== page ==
The new tugs are RAstar 2800 (28 meter) class z-drive tugs designed by Robert Allan Ltd. of Vancouver and built by Sanmar Denizcilik of Tuzla, Turkey. Raven and Eagle are identical 5,000-hp tugs equipped for ship assist and escort duties, with a bollard pull of 71 metric tons. The 6,300-hp Kestrel and Osprey will operate as escort tugs, and will have a bollard pull of 80 metric tons.

"The only difference between the two pairs is that the higher horsepower means larger propeller units and there is no aft winch on the Osprey and Kestrel," said John Fowlis, vice president of fleet maintenance for Seaspan. The aft winch was removed to trade off the increased weight of the larger propulsion units. "The reasoning was that the intended role of the larger powered tugs is predominantly escort. They have dual direction tow lights so they can still tow off the bow winch as well."

Raven and Eagle are each powered by a pair of Caterpillar 3516-B engines with Aquamaster (Rolls-Royce) US 205 CP azimuthing z-drives. The engines on Kestrel and Osprey will be Caterpillar 3516-C diesels, developing 3,150 hp with Rolls-Royce US 255 CP azimuthing z-drives. All four tugs are FiFi-1 and have FFS fire pumps driven from the front end of the main engines through a Kumera gearbox. The power takeoff arrangement also drives the main hydraulic pumps that power the Rolls-Royce TW 2000/500 AW 24 U2 H hawser winch on the foredeck of all four tugs and a Rolls-Royce TW 1800/320 H towing winch on the aft deck of Raven and Eagle.

Muscular as they are, the Turkish-built tugs have a great deal of well appointed crew comforts and safety features. "Sanmar did an absolutely fantastic fit and finish on the boats," said Fowlis. "The workmanship is fantastic."

Many of the features have become standard items on newly-built tugs: WiFi in each cabin, flat screen televisions, well-equipped galleys and soft-mounted engines. Seaspan has added a few touches that are not so common: A60 fire insulation, a seven-layer floor system and a large plate under the bearings to reduce the sound level.

Legend, from Crowley Maritime's 750 series ATBs, tied up at Dakota Creek Industries in Anacortes, Wash. When paired with its barge, the tandem is the largest and safest ATB in North America, according to Crowley. (Brian Gauvin photo)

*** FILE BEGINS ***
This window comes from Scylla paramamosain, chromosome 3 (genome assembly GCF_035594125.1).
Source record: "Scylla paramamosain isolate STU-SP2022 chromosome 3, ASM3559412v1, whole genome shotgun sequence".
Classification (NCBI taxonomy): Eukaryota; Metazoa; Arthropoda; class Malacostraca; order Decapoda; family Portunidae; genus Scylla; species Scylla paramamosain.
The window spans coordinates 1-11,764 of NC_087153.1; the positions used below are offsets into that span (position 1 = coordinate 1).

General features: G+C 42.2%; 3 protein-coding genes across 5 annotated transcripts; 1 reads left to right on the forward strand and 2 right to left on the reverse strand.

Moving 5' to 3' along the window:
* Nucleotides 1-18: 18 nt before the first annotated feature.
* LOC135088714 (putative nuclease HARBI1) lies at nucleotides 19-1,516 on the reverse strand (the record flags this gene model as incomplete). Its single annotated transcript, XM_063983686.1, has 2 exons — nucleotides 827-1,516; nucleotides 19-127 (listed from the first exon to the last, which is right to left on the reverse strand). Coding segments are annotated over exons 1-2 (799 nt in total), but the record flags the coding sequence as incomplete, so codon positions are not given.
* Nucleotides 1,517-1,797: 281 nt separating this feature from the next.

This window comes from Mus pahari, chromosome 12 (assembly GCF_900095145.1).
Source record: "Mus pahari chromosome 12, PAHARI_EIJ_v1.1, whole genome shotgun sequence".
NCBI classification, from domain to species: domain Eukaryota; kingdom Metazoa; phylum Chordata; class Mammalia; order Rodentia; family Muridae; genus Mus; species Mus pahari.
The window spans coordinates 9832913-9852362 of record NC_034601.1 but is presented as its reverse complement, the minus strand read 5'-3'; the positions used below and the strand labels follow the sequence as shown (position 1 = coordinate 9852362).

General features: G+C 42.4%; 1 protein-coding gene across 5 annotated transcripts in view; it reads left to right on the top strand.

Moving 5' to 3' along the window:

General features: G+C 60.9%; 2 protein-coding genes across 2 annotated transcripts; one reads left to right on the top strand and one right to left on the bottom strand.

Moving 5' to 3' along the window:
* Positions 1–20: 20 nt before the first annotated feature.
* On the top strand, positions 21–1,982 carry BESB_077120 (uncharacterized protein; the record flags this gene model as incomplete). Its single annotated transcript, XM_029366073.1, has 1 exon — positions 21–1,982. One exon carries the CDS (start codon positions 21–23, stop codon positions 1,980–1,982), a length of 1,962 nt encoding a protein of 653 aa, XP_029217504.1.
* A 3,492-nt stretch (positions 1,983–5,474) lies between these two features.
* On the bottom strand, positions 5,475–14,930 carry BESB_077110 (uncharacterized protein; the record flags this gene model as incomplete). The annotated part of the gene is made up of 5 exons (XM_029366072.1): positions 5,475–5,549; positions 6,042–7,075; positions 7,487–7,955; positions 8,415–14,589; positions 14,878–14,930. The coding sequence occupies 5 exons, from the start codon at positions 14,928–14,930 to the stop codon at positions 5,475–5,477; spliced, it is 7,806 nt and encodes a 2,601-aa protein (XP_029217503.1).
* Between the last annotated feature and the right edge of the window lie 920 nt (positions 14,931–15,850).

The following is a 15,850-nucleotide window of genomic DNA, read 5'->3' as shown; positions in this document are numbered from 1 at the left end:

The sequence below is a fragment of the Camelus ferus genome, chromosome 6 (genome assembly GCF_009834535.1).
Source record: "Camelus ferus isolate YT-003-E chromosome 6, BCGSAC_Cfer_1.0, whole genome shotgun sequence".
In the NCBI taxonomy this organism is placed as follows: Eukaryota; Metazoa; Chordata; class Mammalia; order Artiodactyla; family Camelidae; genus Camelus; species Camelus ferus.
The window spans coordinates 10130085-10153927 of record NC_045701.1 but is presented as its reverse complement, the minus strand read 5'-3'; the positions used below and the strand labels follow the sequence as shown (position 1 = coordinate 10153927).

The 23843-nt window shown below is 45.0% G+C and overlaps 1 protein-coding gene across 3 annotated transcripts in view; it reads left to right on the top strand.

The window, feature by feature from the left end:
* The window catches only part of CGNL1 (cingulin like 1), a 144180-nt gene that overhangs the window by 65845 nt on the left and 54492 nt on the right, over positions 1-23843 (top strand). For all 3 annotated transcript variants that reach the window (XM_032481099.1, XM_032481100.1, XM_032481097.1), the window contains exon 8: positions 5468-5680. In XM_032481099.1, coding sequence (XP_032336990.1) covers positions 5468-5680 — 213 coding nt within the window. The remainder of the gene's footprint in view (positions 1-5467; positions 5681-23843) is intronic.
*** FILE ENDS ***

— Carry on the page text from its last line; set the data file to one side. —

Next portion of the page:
The ceramic-tiled head and shower with radiant heated floors would not embarrass a fine hotel. Nor would the cool blue lighting in the crew areas and galley. The stair nosing has a strip of LED lights for safety and to help the crew prevent coffee spills on the way to the wheelhouse. A stainless steel rub rail prevents chaffing. Amber deck lights in the bulwarks aid the crew's vision at night.

The boats are designed to work in Vancouver's extensive harbor and the Roberts Bank Superport in Delta, near the Canada-U.S. border.

Crowley ATBs are continent's largest
At the foot of R Avenue in Anacortes, Wash., an impressively large stern stares you in the face. It is the enormous aft end of Crowley Maritime's third 750-class ATB tug Liberty, under construction at Dakota Creek Industries.

The second vessel in the series, Legend, is in the water with construction close to completion. Legacy, the first of the series, delivered from the Dakota Creek yard, had made its way to Pascagoula, Miss., last fall to marry up with the gigantic 330,000 bbl, 750-1 barge, built at VT Halter Marine. The couple was christened in November in New Orleans.

The tugs, designed by Naviform of Vancouver, British Columbia, are 148-feet long with 60-foot beams. Two Wärtsilä C32 HFO-capable diesels, installed in separate engine pods, produce 16,320 hp.

Barges 750-1 to 750-3 are 600 feet long with 106-foot beams. Crowley said the units are the biggest, fastest and safest ATBs in North America.

By Professional Mariner Staff